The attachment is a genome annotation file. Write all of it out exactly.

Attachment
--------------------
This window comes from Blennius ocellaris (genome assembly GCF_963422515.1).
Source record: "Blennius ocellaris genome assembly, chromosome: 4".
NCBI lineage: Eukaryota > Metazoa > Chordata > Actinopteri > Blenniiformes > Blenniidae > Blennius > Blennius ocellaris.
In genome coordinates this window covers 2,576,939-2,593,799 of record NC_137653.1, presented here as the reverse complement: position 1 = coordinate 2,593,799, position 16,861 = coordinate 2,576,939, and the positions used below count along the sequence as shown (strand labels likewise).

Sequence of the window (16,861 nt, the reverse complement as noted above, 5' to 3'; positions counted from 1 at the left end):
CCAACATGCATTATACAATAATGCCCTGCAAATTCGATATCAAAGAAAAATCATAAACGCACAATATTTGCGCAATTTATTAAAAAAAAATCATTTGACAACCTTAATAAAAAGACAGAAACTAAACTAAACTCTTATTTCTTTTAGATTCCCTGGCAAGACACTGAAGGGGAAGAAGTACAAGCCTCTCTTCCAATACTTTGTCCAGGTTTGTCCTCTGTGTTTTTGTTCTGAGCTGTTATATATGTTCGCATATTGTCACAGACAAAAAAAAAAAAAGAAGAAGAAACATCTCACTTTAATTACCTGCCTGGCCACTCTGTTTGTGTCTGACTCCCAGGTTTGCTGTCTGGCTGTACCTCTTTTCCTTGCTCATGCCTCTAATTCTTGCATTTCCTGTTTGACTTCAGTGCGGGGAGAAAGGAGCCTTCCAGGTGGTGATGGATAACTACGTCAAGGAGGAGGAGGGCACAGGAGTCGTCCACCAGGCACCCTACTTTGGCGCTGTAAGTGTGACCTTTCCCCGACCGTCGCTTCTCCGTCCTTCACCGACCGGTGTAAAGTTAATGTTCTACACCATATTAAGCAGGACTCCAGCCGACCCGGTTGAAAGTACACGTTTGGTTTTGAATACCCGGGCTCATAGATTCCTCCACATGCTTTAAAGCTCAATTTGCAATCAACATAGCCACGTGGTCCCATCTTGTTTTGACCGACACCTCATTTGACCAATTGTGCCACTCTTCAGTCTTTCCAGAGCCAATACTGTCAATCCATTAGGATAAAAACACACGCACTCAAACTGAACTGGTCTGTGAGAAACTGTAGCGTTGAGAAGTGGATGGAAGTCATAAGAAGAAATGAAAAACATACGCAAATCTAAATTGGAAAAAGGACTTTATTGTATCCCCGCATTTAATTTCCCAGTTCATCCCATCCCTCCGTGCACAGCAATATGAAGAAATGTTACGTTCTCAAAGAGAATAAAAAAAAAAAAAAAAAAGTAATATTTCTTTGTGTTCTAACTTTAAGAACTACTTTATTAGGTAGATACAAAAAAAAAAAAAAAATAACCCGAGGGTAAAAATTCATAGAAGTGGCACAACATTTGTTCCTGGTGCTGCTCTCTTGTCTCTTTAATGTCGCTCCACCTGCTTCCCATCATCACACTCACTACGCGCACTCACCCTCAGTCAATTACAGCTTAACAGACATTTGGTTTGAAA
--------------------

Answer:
This window comes from Blennius ocellaris (genome assembly GCF_963422515.1).
Source record: "Blennius ocellaris genome assembly, chromosome: 4".
NCBI lineage: Eukaryota > Metazoa > Chordata > Actinopteri > Blenniiformes > Blenniidae > Blennius > Blennius ocellaris.
In genome coordinates this window covers 2,576,939-2,593,799 of record NC_137653.1, presented here as the reverse complement: position 1 = coordinate 2,593,799, position 16,861 = coordinate 2,576,939, and the positions used below count along the sequence as shown (strand labels likewise).

Sequence of the window (16,861 nt, the reverse complement as noted above, 5' to 3'; positions counted from 1 at the left end):
CCAACATGCATTATACAATAATGCCCTGCAAATTCGATATCAAAGAAAAATCATAAACGCACAATATTTGCGCAATTTATTAAAAAAAAATCATTTGACAACCTTAATAAAAAGACAGAAACTAAACTAAACTCTTATTTCTTTTAGATTCCCTGGCAAGACACTGAAGGGGAAGAAGTACAAGCCTCTCTTCCAATACTTTGTCCAGGTTTGTCCTCTGTGTTTTTGTTCTGAGCTGTTATATATGTTCGCATATTGTCACAGACAAAAAAAAAAAAAGAAGAAGAAACATCTCACTTTAATTACCTGCCTGGCCACTCTGTTTGTGTCTGACTCCCAGGTTTGCTGTCTGGCTGTACCTCTTTTCCTTGCTCATGCCTCTAATTCTTGCATTTCCTGTTTGACTTCAGTGCGGGGAGAAAGGAGCCTTCCAGGTGGTGATGGATAACTACGTCAAGGAGGAGGAGGGCACAGGAGTCGTCCACCAGGCACCCTACTTTGGCGCTGTAAGTGTGACCTTTCCCCGACCGTCGCTTCTCCGTCCTTCACCGACCGGTGTAAAGTTAATGTTCTACACCATATTAAGCAGGACTCCAGCCGACCCGGTTGAAAGTACACGTTTGGTTTTGAATACCCGGGCTCATAGATTCCTCCACATGCTTTAAAGCTCAATTTGCAATCAACATAGCCACGTGGTCCCATCTTGTTTTGACCGACACCTCATTTGACCAATTGTGCCACTCTTCAGTCTTTCCAGAGCCAATACTGTCAATCCATTAGGATAAAAACACACGCACTCAAACTGAACTGGTCTGTGAGAAACTGTAGCGTTGAGAAGTGGATGGAAGTCATAAGAAGAAATGAAAAACATACGCAAATCTAAATTGGAAAAAGGACTTTATTGTATCCCCGCATTTAATTTCCCAGTTCATCCCATCCCTCCGTGCACAGCAATATGAAGAAATGTTACGTTCTCAAAGAGAATAAAAAAAAAAAAAAAAAAGTAATATTTCTTTGTGTTCTAACTTTAAGAACTACTTTATTAGGTAGATACAAAAAAAAAAAAAAAATAACCCGAGGGTAAAAATTCATAGAAGTGGCACAACATTTGTTCCTGGTGCTGCTCTCTTGTCTCTTTAATGTCGCTCCACCTGCTTCCCATCATCACACTCACTACGCGCACTCACCCTCAGTCAATTACAGCTTAACAGACATTTGGTTTGAAA